That young people's commitment to improving society has faded may turn out to be the most significant fact about the Clinton years. In his The Cycles of American History (1986) Arthur Schlesinger Jr. wrote that the alternation between periods of reform and periods of conservatism in American history has a generational pattern: "In basic respects it is the generational experience that serves as the mainspring of the political cycle ... Each new generation, when it attains power, tends to repudiate the work of the generation it has displaced and to reenact the ideals of its own formative days thirty years before." Schlesinger had in mind the children of the 1930s who embraced the liberalism of the 1960s, among other examples. But the cycle of reform and activism was frustrated by the politics of the 1990s. Bill Clinton and Al Gore are sixties men, and could have inspired the young to draw on a sixties tradition of progressive activism. Clinton did establish AmeriCorps, a Peace Corps for the nineties, and he did pass the Family and Medical Leave Act, and he did try for universal health care. But it was hard for the young to get excited about welfare reform that took money from poor mothers, or about the Freedom to Farm Act, which withdrew support for small and medium family farms, or about increases in the military budget when the Cold War was over. All else was gridlock, compromise, spin, and cynicism. Will that be Clinton's legacy—that he drained politics of idealism and discouraged generational renewal? The combination of Clinton's stay-in-power agenda and our privatizing times has frustrated what Schlesinger saw as the "systole" and "diastole" of politics. And current evidence on civic disengagement should give one pause as to how that cycle will play out in the future.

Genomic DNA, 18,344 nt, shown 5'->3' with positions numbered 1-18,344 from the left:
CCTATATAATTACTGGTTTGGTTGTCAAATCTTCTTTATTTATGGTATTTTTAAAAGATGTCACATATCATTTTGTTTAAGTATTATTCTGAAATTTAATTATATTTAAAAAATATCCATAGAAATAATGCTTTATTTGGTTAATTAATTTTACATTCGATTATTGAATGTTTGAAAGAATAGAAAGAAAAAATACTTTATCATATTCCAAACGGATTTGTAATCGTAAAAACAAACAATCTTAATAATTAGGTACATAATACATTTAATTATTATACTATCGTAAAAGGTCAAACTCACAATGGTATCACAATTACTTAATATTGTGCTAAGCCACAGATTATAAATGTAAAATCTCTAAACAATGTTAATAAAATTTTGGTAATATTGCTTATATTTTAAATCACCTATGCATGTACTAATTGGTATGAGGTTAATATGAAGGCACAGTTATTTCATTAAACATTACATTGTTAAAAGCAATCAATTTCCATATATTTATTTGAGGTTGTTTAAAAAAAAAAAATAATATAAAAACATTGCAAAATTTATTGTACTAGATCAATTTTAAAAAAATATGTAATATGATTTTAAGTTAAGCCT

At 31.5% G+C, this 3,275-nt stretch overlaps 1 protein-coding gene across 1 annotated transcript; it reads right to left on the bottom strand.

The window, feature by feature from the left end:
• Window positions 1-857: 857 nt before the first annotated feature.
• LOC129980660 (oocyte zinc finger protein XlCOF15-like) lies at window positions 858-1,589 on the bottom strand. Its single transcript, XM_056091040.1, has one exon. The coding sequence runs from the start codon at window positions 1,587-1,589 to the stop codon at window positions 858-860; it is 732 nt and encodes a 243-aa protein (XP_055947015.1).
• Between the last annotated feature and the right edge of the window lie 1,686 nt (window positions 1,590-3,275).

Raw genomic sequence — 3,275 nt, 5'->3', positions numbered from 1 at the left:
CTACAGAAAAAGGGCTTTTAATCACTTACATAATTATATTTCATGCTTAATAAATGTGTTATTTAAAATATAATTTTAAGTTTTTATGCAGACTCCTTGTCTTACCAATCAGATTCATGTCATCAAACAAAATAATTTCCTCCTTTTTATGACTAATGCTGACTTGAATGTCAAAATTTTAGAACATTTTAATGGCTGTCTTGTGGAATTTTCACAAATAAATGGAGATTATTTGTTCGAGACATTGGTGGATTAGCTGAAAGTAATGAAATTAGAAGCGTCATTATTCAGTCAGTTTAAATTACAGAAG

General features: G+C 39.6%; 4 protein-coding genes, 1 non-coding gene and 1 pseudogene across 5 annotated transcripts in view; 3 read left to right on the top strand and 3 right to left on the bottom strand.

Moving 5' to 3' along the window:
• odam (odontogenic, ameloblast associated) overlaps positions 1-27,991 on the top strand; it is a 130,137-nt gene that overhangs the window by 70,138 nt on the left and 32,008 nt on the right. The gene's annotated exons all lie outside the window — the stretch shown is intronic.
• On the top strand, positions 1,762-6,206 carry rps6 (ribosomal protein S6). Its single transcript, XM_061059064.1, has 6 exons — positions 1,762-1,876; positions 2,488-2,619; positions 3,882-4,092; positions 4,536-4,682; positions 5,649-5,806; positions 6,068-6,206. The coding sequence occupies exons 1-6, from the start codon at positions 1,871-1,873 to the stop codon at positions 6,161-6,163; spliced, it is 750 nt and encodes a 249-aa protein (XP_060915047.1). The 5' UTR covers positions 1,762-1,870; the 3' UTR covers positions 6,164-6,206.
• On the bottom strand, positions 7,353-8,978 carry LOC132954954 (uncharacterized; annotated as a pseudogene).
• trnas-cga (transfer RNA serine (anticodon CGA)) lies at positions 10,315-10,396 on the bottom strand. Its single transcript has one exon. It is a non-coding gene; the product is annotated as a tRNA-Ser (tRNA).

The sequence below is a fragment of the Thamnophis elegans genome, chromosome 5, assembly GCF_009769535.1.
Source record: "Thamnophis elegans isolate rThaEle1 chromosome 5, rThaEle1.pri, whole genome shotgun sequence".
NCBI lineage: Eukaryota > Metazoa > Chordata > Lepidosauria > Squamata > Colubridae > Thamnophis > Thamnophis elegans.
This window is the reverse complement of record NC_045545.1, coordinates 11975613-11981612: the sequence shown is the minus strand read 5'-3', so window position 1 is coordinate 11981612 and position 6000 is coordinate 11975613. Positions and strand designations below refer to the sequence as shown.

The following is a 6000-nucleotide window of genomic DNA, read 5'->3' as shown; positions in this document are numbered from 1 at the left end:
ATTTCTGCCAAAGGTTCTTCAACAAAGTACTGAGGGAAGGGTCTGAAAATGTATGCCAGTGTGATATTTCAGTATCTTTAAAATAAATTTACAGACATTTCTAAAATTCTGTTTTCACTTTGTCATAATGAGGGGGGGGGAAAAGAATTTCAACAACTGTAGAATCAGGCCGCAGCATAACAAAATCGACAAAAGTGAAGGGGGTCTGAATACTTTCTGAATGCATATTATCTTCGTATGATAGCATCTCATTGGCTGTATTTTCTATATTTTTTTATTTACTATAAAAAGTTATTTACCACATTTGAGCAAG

In Bowling Alone (2000) the Harvard political scientist Robert Putnam reported a decline in trust among people in their twenties and a rise in malaise and unhappiness. In fact, Putnam noted, "surveys in the 1940s and 1950s had found that younger people were happier than older people ... By 1999, however, younger people were unhappier than older people." In The Ambitious Generation (1999) the sociologists Barbara Schneider and David Stevenson showed that American teenagers are now spending more time alone (three and a half hours a day) than teenagers used to, and spending more time alone than they spend with family and friends. All this has set the stage for a decline in civic engagement among the young. Putnam noted that 49 percent of eighteen- to twenty-nine-year-olds in 1972-1975 said they read the newspaper daily; in the Clinton years 21 percent of that age group did so. Forty-two percent of young people reported signing a petition in 1972-1975; 23 percent did so in the 1990s. Fifteen percent of young people in the 1970s reported joining a union; five percent so reported in the 1990s. Nineteen percent of young people in the 1970s reported attending a public meeting; eight percent did so in the 1990s. Thirteen percent of seventies young people but only seven percent of nineties young people reported writing a congressman. Thirteen percent of seventies young people but only six percent of nineties young people reported serving as an officer or a committee member of a local organization. According to a survey of freshmen at the University of California at Los Angeles, even participation in student elections declined, from 75 percent for high school students in the late 1960s to 20 percent in the late 1990s. An early-1970s survey of UCLA freshmen revealed that about 45 percent of the young considered cleaning up the environment to be an important personal goal. Today only 19 percent feel that way. It would seem that as global warming has grown worse, the response to it among the young has grown weaker.